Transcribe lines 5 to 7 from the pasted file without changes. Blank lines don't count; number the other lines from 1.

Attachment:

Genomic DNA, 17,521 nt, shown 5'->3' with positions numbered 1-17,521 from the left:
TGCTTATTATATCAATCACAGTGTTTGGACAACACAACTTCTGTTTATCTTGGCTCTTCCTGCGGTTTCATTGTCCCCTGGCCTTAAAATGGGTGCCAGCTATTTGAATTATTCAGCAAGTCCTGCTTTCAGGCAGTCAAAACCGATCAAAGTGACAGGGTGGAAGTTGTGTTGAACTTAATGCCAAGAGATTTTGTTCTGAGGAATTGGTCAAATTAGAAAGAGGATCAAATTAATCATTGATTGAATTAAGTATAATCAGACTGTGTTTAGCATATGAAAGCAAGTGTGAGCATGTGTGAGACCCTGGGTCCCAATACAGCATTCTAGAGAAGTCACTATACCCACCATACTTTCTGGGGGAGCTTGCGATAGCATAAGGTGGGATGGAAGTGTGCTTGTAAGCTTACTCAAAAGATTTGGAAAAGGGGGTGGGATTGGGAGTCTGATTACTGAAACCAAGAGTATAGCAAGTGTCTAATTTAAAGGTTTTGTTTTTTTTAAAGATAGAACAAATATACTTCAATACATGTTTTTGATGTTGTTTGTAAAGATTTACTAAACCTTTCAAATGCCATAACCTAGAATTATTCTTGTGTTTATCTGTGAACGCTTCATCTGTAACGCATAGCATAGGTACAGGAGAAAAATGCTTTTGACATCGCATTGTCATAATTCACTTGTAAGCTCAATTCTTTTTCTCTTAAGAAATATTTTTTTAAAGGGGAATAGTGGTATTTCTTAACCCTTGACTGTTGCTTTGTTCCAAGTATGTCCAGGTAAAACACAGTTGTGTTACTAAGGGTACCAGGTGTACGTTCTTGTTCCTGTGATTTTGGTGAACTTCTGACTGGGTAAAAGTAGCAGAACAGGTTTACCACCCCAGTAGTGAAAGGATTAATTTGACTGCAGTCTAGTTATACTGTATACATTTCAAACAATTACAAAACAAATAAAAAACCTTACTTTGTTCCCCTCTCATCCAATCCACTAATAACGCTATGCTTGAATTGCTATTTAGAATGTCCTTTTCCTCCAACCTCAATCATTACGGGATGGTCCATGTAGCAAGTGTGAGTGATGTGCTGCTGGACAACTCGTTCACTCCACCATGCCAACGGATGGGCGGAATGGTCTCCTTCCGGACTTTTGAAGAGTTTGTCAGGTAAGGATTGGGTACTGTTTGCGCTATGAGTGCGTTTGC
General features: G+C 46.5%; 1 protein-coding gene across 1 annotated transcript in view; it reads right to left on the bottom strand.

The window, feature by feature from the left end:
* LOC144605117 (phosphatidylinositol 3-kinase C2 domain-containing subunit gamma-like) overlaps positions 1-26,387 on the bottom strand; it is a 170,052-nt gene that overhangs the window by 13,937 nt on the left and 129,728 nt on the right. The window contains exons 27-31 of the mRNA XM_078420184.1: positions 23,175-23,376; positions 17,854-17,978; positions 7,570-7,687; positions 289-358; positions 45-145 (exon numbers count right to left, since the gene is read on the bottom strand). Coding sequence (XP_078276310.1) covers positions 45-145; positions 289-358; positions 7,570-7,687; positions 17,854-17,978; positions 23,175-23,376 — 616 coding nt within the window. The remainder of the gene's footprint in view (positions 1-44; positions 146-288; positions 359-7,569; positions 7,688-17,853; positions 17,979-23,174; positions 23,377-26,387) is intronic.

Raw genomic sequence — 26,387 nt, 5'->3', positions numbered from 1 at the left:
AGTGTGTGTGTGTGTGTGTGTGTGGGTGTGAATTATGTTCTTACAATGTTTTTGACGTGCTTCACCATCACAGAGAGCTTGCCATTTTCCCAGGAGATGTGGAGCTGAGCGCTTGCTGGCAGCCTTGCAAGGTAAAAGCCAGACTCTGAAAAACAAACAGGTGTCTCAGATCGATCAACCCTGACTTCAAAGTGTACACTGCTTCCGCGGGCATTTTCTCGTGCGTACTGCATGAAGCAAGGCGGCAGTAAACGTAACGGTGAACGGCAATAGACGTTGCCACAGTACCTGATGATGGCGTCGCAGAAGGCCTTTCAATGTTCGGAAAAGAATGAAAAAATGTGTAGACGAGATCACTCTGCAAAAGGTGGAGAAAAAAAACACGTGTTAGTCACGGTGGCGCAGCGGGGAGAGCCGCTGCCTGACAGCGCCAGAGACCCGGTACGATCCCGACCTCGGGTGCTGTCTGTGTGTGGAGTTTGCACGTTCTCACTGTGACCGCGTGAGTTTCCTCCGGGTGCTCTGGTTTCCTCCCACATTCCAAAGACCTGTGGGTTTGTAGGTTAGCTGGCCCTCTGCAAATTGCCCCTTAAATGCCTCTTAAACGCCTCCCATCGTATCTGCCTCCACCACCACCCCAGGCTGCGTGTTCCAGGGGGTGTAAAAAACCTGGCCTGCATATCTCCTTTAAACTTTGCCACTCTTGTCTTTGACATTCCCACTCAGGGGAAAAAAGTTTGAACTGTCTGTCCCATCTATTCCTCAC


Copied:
* LOC144605117 (phosphatidylinositol 3-kinase C2 domain-containing subunit gamma-like) overlaps positions 1-26,387 on the bottom strand; it is a 170,052-nt gene that overhangs the window by 13,937 nt on the left and 129,728 nt on the right. The window contains exons 27-31 of the mRNA XM_078420184.1: positions 23,175-23,376; positions 17,854-17,978; positions 7,570-7,687; positions 289-358; positions 45-145 (exon numbers count right to left, since the gene is read on the bottom strand). Coding sequence (XP_078276310.1) covers positions 45-145; positions 289-358; positions 7,570-7,687; positions 17,854-17,978; positions 23,175-23,376 — 616 coding nt within the window. The remainder of the gene's footprint in view (positions 1-44; positions 146-288; positions 359-7,569; positions 7,688-17,853; positions 17,979-23,174; positions 23,377-26,387) is intronic.

Raw genomic sequence — 26,387 nt, 5'->3', positions numbered from 1 at the left:
AGTGTGTGTGTGTGTGTGTGTGTGGGTGTGAATTATGTTCTTACAATGTTTTTGACGTGCTTCACCATCACAGAGAGCTTGCCATTTTCCCAGGAGATGTGGAGCTGAGCGCTTGCTGGCAGCCTTGCAAGGTAAAAGCCAGACTCTGAAAAACAAACAGGTGTCTCAGATCGATCAACCCTGACTTCAAAGTGTACACTGCTTCCGCGGGCATTTTCTCGTGCGTACTGCATGAAGCAAGGCGGCAGTAAACGTAACGGTGAACGGCAATAGACGTTGCCACAGTACCTGATGATGGCGTCGCAGAAGGCCTTTCAATGTTCGGAAAAGAATGAAAAAATGTGTAGACGAGATCACTCTGCAAAAGGTGGAGAAAAAAAACACGTGTTAGTCACGGTGGCGCAGCGGGGAGAGCCGCTGCCTGACAGCGCCAGAGACCCGGTACGATCCCGACCTCGGGTGCTGTCTGTGTGTGGAGTTTGCACGTTCTCACTGTGACCGCGTGAGTTTCCTCCGGGTGCTCTGGTTTCCTCCCACATTCCAAAGACCTGTGGGTTTGTAGGTTAGCTGGCCCTCTGCAAATTGCCCCTTAAATGCCTCTTAAACGCCTCCCATCGTATCTGCCTCCACCACCACCCCAGGCTGCGTGTTCCAGGGGGTGTAAAAAACCTGGCCTGCATATCTCCTTTAAACTTTGCCACTCTTGTCTTTGACATTCCCACTCAGGGGAAAAAAGTTTGAACTGTCTGTCCCATCTATTCCTCAC